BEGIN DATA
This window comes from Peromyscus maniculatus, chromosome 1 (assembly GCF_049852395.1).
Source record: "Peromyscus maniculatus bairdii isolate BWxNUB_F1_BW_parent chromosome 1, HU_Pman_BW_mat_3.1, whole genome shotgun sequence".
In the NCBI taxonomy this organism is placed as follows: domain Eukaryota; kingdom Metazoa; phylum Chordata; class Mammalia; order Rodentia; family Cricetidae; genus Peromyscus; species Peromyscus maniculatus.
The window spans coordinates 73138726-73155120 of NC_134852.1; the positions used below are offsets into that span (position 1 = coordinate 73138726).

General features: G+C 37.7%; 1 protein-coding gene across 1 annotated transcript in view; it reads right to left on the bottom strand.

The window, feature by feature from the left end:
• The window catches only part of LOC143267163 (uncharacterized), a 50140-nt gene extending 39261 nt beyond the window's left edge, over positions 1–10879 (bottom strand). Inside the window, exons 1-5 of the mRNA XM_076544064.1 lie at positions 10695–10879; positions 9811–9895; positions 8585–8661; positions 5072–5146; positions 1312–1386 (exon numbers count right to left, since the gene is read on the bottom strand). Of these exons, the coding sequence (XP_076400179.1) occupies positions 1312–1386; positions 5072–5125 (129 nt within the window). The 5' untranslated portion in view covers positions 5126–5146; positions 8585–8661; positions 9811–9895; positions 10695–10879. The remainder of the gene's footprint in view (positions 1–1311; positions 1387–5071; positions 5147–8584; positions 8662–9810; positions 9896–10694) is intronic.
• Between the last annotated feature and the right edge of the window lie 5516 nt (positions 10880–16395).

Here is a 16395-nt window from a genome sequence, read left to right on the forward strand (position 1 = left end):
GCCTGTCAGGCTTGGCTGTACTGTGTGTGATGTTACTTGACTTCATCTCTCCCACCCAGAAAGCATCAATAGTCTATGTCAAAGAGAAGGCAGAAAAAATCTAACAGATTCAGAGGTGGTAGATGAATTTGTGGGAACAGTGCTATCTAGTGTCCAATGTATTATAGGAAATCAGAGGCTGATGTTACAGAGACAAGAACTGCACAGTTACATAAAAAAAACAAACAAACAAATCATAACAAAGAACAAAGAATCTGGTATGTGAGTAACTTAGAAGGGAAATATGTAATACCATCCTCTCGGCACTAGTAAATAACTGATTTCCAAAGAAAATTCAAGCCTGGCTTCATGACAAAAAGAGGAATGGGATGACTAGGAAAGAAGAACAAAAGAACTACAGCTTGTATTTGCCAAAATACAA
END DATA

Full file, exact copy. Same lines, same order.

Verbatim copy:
This window comes from Peromyscus maniculatus, chromosome 1 (assembly GCF_049852395.1).
Source record: "Peromyscus maniculatus bairdii isolate BWxNUB_F1_BW_parent chromosome 1, HU_Pman_BW_mat_3.1, whole genome shotgun sequence".
In the NCBI taxonomy this organism is placed as follows: domain Eukaryota; kingdom Metazoa; phylum Chordata; class Mammalia; order Rodentia; family Cricetidae; genus Peromyscus; species Peromyscus maniculatus.
The window spans coordinates 73138726-73155120 of NC_134852.1; the positions used below are offsets into that span (position 1 = coordinate 73138726).

General features: G+C 37.7%; 1 protein-coding gene across 1 annotated transcript in view; it reads right to left on the bottom strand.

The window, feature by feature from the left end:
• The window catches only part of LOC143267163 (uncharacterized), a 50140-nt gene extending 39261 nt beyond the window's left edge, over positions 1–10879 (bottom strand). Inside the window, exons 1-5 of the mRNA XM_076544064.1 lie at positions 10695–10879; positions 9811–9895; positions 8585–8661; positions 5072–5146; positions 1312–1386 (exon numbers count right to left, since the gene is read on the bottom strand). Of these exons, the coding sequence (XP_076400179.1) occupies positions 1312–1386; positions 5072–5125 (129 nt within the window). The 5' untranslated portion in view covers positions 5126–5146; positions 8585–8661; positions 9811–9895; positions 10695–10879. The remainder of the gene's footprint in view (positions 1–1311; positions 1387–5071; positions 5147–8584; positions 8662–9810; positions 9896–10694) is intronic.
• Between the last annotated feature and the right edge of the window lie 5516 nt (positions 10880–16395).

Here is a 16395-nt window from a genome sequence, read left to right on the forward strand (position 1 = left end):
GCCTGTCAGGCTTGGCTGTACTGTGTGTGATGTTACTTGACTTCATCTCTCCCACCCAGAAAGCATCAATAGTCTATGTCAAAGAGAAGGCAGAAAAAATCTAACAGATTCAGAGGTGGTAGATGAATTTGTGGGAACAGTGCTATCTAGTGTCCAATGTATTATAGGAAATCAGAGGCTGATGTTACAGAGACAAGAACTGCACAGTTACATAAAAAAAACAAACAAACAAATCATAACAAAGAACAAAGAATCTGGTATGTGAGTAACTTAGAAGGGAAATATGTAATACCATCCTCTCGGCACTAGTAAATAACTGATTTCCAAAGAAAATTCAAGCCTGGCTTCATGACAAAAAGAGGAATGGGATGACTAGGAAAGAAGAACAAAAGAACTACAGCTTGTATTTGCCAAAATACAA